Film language elements the key film language elements

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Film Language Elements:The key film language elements of this movie are props, costume and makeup, and onscreen and off-screen space. The props are important for helping the audience follow changes occurring in the story and for emphasizing barriers and connections. The director creatively uses a variety of props to communicate the advance of time and help the audience recognize the year in which particular events and scenes are taking place. Examples include license plate dates, car models, and greeting cards. Props also denote barriers and connections. For example, in one scene following the death of Miss Daisy’s wonderful housekeeper Idella, Hoke and Miss Daisy fix a mid-day meal of fried chicken together. However, when it is time to eat, Miss Daisy sits
Theology and Film Faith Review on Driving Miss Daisyalone in her fine dining room while Hoke eats alone in the kitchen. The separateness of the meal demonstrates the continuing barriers between them. Some time later, when Miss Daisy is alone in the dark during an ice storm, Hoke still manages to make it to her house with coffee and donuts. As he goes about making a fire, it is evident that Miss Daisy and Hoke will share their breakfast meal together and keep one another company. Thus, the contrast between these scenes helps demonstrate how the racial barriers between Miss Daisy and Hoke are coming down. Another important film language element is costume and make-up. At the time of filming in the late 1980s, Jessica Tandy was 80 and Morgan Freeman was 52. They both had to age over several decades as the film progressed. In addition, their clothing fashions had to age across decades with them. The careful use of make-up and costume maintain the reality of the film and help the audience realize the age of the characters and the decade at any given point in the movie. Costume and make-up, combined with props, make these time transitions seamless. Finally, the director uses onscreen and off-screen space in the film. For example, when Idella has a heart attack, the audience never sees her face--only her legs and the bowl of peas in her lap spilling to the floor. Similarly, when Miss Daisy goes to hear Dr. Martin Luther King speak at a dinner, we never see Dr. King. Instead we hear the power of his words in the contrast between Miss Daisy listening in the ballroom and Hoke listening to the radio outside in the car. Dr. King’s off-screen words are some of the most significant in the film as he proclaims, history will have to record that the greatest tragedy of this period of social transition was not the vitriolic words and the violent actions of the bad people, but the appalling silence and indifference of the good people.”Audience/Cultural Context Elements:Driving Miss Daisy looks back on race relations during the decades before the 1980s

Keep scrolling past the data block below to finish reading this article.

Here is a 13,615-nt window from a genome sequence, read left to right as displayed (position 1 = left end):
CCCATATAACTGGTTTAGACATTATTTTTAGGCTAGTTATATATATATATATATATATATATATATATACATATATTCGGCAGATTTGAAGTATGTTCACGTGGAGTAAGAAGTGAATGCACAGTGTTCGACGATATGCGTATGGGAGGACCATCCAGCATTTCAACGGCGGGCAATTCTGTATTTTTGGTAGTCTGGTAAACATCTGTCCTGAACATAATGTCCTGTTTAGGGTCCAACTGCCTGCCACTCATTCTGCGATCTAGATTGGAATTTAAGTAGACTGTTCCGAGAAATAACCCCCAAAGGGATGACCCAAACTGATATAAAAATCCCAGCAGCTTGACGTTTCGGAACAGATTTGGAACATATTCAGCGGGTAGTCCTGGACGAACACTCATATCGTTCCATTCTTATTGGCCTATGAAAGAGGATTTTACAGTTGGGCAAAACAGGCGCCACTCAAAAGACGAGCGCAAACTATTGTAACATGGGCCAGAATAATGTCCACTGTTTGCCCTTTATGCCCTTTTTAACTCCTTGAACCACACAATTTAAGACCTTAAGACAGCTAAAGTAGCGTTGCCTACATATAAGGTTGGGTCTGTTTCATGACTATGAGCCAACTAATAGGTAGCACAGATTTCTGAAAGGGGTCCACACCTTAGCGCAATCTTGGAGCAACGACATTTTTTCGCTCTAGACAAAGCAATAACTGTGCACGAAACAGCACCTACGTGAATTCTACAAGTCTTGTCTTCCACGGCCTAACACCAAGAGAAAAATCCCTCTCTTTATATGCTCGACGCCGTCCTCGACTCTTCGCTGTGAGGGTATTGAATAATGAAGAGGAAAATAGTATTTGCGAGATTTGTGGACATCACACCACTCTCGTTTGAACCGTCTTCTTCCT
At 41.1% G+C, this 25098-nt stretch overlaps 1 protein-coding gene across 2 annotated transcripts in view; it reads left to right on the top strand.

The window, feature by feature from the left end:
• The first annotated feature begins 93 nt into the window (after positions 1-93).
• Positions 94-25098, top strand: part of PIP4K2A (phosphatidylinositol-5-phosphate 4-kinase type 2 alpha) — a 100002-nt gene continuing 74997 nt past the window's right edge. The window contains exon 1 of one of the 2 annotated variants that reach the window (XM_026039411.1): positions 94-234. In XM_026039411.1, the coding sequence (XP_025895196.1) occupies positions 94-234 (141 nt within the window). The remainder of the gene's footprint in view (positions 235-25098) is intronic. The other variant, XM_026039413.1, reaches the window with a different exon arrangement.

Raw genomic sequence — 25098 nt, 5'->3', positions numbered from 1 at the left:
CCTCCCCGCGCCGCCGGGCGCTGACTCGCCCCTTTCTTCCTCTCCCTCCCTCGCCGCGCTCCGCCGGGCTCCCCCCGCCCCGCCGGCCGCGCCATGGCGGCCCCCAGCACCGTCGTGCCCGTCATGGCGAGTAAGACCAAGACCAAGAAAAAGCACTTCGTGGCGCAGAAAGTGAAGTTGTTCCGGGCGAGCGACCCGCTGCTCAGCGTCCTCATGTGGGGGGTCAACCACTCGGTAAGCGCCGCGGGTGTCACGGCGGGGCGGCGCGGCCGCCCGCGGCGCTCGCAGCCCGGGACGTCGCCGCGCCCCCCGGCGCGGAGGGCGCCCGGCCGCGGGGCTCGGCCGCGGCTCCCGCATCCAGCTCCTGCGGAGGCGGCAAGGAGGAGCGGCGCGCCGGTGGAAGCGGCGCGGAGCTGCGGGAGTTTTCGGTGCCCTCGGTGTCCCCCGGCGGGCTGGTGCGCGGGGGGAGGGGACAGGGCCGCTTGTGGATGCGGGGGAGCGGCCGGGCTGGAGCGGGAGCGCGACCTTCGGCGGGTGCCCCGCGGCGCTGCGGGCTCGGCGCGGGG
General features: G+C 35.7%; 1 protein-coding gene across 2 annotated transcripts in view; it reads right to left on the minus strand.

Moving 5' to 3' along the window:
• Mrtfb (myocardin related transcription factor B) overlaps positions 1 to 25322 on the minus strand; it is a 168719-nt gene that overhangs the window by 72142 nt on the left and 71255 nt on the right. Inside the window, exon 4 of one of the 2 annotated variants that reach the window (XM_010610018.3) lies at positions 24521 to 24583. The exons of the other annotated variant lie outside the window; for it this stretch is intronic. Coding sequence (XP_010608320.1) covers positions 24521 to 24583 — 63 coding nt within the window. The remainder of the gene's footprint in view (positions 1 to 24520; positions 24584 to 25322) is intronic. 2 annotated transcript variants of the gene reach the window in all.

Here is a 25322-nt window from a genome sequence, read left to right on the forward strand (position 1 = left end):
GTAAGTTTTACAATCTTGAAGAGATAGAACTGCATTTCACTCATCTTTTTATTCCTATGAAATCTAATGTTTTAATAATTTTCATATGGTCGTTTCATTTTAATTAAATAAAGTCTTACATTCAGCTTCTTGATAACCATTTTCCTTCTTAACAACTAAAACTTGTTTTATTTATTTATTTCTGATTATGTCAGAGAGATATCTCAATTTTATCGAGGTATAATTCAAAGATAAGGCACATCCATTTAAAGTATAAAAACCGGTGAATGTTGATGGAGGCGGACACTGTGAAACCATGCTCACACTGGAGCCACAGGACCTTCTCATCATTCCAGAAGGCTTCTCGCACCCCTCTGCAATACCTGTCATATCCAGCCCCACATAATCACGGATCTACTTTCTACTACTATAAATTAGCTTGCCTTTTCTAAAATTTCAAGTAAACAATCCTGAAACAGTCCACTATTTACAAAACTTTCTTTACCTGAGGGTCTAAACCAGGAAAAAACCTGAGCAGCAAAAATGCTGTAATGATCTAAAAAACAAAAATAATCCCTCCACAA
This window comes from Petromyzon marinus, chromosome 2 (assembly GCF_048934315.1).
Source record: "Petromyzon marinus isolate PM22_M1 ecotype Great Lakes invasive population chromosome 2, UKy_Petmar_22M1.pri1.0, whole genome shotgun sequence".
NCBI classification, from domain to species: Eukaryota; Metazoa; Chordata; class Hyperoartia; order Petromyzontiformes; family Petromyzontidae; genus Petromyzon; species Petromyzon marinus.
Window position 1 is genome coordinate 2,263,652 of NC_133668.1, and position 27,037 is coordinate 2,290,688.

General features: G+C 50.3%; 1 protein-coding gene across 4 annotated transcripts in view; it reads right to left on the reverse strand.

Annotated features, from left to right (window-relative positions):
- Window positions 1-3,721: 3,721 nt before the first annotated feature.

Theology and Film Faith Review on Driving Miss Daisywhen the film was made and shows progress that Americans have made since the 1940s.

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